Harry Castlemon.

Frank Nelson in the Forecastle. Or, The Sportman's Club Among the Whalers

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"I DECLARE this is almost like coming into another world, isn't it?"

"Yes, and I, for one, am glad to get back. I like a good horse, and no one enjoys a few days' shooting and fishing better than I do; but when I get tired of the saddle and the woods, I like to see the blue water and feel the solid planks of a yacht's deck under my feet once more. We had a good time though, in spite of all our adventures and mishaps."

"We certainly did. I am like Perk, who, after he had been down into the Cave of the Winds, under Niagara Falls, said he would do it again for no money, but seeing that he had been down, he would not sell his experience at any price. I couldn't be hired to make that same trip to Fort Bolton again – being "snowed up" was the worst part of it to me – but since it is all over and we are safely out of it, I am glad we went."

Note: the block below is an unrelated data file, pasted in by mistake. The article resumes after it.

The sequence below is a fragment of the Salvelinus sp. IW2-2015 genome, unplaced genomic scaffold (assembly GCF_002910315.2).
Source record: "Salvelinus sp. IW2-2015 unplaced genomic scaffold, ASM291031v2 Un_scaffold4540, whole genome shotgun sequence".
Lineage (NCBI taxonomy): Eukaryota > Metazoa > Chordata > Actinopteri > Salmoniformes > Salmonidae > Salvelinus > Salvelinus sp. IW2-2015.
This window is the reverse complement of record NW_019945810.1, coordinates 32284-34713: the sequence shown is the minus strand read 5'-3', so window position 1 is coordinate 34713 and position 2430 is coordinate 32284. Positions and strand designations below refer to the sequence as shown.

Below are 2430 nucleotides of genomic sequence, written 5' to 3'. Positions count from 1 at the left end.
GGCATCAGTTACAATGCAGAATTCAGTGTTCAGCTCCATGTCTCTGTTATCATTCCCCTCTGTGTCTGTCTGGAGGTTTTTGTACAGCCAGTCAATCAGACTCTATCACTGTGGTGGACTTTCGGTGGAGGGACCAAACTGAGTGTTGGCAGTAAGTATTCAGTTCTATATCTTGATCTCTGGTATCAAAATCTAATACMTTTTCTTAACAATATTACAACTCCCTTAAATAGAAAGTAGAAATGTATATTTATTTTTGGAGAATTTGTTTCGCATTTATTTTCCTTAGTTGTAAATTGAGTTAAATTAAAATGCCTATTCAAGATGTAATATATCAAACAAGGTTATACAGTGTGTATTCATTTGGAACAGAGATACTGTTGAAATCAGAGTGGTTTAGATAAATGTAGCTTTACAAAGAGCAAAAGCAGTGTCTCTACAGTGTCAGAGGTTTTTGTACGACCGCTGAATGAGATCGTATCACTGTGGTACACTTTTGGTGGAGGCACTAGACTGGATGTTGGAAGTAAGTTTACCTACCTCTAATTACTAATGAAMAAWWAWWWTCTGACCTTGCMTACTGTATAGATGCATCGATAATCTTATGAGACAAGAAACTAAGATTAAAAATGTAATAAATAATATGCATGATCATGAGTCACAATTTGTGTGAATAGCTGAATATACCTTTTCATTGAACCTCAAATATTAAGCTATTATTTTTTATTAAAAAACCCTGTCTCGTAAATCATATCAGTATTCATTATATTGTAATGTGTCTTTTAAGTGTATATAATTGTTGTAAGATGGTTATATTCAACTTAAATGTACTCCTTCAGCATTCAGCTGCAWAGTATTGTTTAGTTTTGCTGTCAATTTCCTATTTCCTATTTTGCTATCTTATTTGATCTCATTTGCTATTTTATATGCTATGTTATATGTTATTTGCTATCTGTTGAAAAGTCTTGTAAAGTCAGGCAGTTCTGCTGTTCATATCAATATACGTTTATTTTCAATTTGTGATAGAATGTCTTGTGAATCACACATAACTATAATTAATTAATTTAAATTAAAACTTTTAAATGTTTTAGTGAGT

This was a portion of the conversation carried on by our friends Archie, Fred and Eugene, as they sat in the main-cross-trees of the Stranger, swinging their feet in the air and looking out over the shipping anchored off North Point Dock, in the harbor of San Francisco. They had only just arrived that day, their trip across the mountains being happily ended. They had discarded the half-savage, half-civilized costumes they had worn during their sojourn in the wilderness and substituted pea-jackets for their hunting-shirts, light shoes for their high-top boots, and natty tarpaulins for their slouch hats. They looked as though they had just come out of some lady's band-box, and one and all declared that it was most refreshing to find themselves dressed up like white folks once more.